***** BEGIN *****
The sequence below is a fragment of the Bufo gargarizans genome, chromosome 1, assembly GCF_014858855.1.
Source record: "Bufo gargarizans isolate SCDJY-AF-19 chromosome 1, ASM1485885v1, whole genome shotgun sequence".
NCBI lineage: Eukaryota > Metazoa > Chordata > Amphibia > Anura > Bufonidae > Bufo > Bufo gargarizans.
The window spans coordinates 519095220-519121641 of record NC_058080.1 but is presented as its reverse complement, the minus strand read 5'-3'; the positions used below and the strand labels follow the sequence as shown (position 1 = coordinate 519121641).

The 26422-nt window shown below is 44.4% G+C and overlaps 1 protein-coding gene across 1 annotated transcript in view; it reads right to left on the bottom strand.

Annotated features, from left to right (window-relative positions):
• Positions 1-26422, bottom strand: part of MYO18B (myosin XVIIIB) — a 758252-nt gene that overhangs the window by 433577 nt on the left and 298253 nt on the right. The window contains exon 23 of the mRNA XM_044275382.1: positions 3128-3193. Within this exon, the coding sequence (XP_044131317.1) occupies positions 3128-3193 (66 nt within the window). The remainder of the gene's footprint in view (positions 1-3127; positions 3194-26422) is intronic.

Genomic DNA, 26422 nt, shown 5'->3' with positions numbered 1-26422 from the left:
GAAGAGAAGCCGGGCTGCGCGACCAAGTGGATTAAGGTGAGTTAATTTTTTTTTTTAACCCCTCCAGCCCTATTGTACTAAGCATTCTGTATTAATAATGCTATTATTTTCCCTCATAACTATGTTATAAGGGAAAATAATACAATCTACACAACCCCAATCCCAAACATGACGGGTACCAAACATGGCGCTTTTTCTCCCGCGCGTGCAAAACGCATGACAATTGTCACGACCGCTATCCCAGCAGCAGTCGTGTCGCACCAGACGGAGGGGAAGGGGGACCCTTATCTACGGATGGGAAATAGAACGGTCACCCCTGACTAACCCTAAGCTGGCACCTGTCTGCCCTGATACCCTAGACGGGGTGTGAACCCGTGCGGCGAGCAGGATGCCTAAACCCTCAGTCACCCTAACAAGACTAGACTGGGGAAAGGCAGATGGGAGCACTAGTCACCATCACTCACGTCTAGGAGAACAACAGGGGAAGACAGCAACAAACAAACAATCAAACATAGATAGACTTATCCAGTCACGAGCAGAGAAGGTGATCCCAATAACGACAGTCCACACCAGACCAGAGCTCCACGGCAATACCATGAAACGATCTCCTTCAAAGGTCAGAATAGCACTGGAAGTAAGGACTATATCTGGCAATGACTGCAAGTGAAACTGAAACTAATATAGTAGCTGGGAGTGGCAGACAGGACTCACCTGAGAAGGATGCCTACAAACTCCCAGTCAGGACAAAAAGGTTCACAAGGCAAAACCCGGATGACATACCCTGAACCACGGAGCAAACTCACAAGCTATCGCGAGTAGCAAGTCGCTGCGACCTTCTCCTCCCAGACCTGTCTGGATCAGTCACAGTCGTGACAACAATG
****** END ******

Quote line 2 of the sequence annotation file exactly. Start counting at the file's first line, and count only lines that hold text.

Source record: "Bufo gargarizans isolate SCDJY-AF-19 chromosome 1, ASM1485885v1, whole genome shotgun sequence".